And it begins quite delightfully, with Sallust stumbling into an international espionage conspiracy by following an exotic woman from a Normandy casino, just twelve hours before he is supposed to return to England, purely in the hope of having his way with her.
The more he studied her, between making bets, the more the desire to do so strengthened in his mind. He could never bring himself to be anything but "uncle-ish" to "nice" girls, however attractive, and he barred respectable married women, except on rare occasions, on practical grounds. The aftermath of broken hearts and tear-stained faces with possible threats of being cited as co-respondent by an injured husband was, he considered, too heavy a price to pay. He preferred, when he took the plunge into an affair, a woman whom he could be reasonably certain was content to play his own game. Nothing too easy - in fact it was essential to his pleasure that she should move in luxurious surroundings and be distinguished of her kind, and so quite inaccessible except to men of personality even if they had the wealth which he did not. Then, when victory was achieved, they could laugh together over their ruses, delight in one another to the full and, when the time came as it surely must, part before satiation; a little sadly, perhaps, but as friends who enriched life's experience by a few more precious moments.
( I love that "except on rare occasions".)
And despite the fact that she almost gets him killed before he's even introduced himself, the minxy Miss Sabine Szenty fits the bill admirably, it would seem, being "no bread and butter miss but an adventuress, perhaps even a poule de luxe, one of those rare exotic women for the sake of whose caresses millionaires commit crazy follies and sometimes come to ruin, disgrace, and suicide".
Not only does she have the characteristic mysterious beauty of the Wheatley heroine ("the dark pencilled eyebrows which curved back like the two ends of a cupid's bow, the points rising almost to her temples, and the sleek black hair, parted on the side and flattened on the crown but spreading into a mass of tight jet curls behind her small pink ears"), she smells good too:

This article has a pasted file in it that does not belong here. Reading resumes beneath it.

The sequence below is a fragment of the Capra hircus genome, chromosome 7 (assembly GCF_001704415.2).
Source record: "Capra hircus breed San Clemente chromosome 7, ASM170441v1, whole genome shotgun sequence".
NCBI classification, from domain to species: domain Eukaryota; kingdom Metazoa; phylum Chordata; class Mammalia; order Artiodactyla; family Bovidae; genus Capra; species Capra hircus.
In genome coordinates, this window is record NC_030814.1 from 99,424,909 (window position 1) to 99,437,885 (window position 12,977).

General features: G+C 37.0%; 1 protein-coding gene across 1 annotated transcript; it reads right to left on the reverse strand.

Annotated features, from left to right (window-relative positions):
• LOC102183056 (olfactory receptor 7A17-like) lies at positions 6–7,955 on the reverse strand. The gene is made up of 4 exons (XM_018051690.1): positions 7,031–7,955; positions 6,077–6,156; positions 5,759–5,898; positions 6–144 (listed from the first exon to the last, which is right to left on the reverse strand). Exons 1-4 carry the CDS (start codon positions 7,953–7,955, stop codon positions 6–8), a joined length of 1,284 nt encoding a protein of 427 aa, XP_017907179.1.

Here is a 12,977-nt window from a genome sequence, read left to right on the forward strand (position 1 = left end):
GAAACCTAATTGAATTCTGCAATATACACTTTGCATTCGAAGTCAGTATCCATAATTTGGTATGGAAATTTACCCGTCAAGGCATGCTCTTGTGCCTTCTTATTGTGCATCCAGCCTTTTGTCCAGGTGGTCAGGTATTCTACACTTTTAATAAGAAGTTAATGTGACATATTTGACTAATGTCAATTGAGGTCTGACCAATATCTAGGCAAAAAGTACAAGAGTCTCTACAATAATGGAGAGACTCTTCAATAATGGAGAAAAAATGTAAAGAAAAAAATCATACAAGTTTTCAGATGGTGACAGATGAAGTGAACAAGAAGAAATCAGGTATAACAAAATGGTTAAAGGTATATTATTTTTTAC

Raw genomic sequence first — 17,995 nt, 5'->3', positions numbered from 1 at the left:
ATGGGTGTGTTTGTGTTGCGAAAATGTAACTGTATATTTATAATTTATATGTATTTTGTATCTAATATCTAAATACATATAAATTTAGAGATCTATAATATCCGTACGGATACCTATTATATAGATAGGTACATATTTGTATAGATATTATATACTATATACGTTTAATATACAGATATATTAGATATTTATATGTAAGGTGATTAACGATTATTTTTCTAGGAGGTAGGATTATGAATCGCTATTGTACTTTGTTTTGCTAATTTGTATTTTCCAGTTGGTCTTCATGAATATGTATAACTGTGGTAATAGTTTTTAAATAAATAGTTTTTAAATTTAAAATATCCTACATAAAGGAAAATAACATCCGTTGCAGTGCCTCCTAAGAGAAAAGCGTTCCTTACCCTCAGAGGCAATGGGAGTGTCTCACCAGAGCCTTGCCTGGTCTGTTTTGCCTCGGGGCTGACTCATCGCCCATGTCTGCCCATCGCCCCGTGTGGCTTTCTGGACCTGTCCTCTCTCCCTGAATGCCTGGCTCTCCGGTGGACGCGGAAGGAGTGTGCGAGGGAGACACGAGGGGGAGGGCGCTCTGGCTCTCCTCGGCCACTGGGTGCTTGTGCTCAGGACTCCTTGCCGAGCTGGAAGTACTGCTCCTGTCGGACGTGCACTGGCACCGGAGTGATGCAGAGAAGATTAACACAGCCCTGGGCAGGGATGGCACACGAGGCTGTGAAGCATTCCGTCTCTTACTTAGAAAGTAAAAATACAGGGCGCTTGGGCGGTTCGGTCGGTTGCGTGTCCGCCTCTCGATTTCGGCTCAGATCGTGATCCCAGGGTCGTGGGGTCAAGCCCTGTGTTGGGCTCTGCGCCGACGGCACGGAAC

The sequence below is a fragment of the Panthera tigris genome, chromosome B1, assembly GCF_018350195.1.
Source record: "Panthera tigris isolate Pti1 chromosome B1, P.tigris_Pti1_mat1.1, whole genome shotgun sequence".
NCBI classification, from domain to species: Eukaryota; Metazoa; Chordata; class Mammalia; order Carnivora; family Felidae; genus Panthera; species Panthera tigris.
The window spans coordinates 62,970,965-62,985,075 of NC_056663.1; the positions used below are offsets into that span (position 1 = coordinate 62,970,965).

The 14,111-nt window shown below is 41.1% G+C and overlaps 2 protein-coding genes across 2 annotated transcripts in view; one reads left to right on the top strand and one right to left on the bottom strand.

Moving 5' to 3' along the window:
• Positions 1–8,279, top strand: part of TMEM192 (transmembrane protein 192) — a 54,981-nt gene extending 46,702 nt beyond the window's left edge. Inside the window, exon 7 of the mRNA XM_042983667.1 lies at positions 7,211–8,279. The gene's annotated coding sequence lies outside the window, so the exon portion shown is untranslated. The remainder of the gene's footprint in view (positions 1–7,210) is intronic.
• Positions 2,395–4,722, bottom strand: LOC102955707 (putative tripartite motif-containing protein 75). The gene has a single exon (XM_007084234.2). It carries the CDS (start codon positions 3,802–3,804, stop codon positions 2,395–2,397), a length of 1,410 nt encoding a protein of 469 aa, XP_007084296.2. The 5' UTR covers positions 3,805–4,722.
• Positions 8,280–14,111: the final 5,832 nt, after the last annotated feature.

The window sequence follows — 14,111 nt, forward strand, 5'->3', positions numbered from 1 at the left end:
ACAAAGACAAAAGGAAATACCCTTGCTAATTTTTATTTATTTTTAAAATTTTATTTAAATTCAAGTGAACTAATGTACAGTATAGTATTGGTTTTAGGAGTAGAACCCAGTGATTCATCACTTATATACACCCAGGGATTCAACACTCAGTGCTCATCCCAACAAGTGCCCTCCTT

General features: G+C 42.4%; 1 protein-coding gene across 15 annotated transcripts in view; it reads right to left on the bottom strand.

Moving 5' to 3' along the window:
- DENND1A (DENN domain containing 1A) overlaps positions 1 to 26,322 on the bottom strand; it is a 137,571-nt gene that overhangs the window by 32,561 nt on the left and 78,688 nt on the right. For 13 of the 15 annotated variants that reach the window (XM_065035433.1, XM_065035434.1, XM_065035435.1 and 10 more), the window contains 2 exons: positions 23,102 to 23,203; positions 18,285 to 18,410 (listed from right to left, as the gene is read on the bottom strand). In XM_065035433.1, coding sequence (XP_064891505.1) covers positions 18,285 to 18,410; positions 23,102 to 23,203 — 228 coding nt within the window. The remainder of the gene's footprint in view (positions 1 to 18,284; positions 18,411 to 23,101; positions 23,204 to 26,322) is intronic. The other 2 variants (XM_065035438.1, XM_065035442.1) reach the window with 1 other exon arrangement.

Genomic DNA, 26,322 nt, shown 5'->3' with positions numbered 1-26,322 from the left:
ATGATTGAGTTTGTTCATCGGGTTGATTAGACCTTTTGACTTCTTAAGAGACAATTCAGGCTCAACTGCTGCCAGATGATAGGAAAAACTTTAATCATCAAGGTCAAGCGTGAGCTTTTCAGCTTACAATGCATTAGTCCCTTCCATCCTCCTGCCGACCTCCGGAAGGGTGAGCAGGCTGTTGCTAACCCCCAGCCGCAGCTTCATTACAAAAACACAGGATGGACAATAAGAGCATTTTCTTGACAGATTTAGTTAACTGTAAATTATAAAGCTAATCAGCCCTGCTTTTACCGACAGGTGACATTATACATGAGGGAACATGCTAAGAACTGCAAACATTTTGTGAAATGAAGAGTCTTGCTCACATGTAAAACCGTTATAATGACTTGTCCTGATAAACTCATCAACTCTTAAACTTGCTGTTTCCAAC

She seemed to radiate warmth by merely sitting beside him as they bumped over the pavé of the old streets back to the harbour, and a faint delicious odour, not so much a definite perfume as the scent of daily coiffured hair, freshly washed silks and a scrupulously tended person - the hallmarks of a superbly soignée woman filled the darkness of the taxi.
As who would not, it's not long before Sallust is displaying frankest adoration:
He bent above her. "The gods are being kind to me in my old age. Most beautiful women are either good, stupid or vicious. And you are the marvellous exception. Lovely as a goddess, clever as an Athenian and a bad hat like myself, yet one who still has decent feelings. I'm going to kiss the lips off you once we land in France."
If it's this Wheatley you're after, the unabashed master of heightened prose, you will not go unrewarded.
The Communist agitators are stirringly described as "red servants of evil", and there are the usual swipes at the higher literary critics: "Some people sneer at reading detective fiction but I don't," reflects Mrs Bird, the villain's housekeeper; "I could make a fortune writing thrillers if I weren't so darned lazy," opines Gregory. And there's the customary mention of friendly rivals, this time the Raffles stories. ("Good stories those," says Mrs Bird, "We don't get many like them now; more's the pity.")
Does anything frighten Sallust? According to Wheatley:
He possessed more courage than most men but one thing that really scared him was to see firearms in the hands of a woman. They were so much more likely to go off unexpectedly.
Amidst all the corn are two brilliant sequences in Wheatley's best manner. One is the heroes' near-death in treacherous quicksands (oddly, a feature of the previous Gavin Fortescue adventure too) in which Wheatley again displays his mastery of screw-turning slowed pace, so every second of their torment is stretched to nerve-snapping point.
The other plays the same trick but even more impressively, as Sallust, jumping from a plane for the first time, believes that his parachute ripcord has failed to work, and we share his terror as he plummets towards the earth. But he has simply not allowed for the slight time delay, and in fact the chute opens perfectly. The ordeal, which could have lasted only a few seconds, is stretched by Wheatley over two nail-biting pages. This is true literary sleight of hand.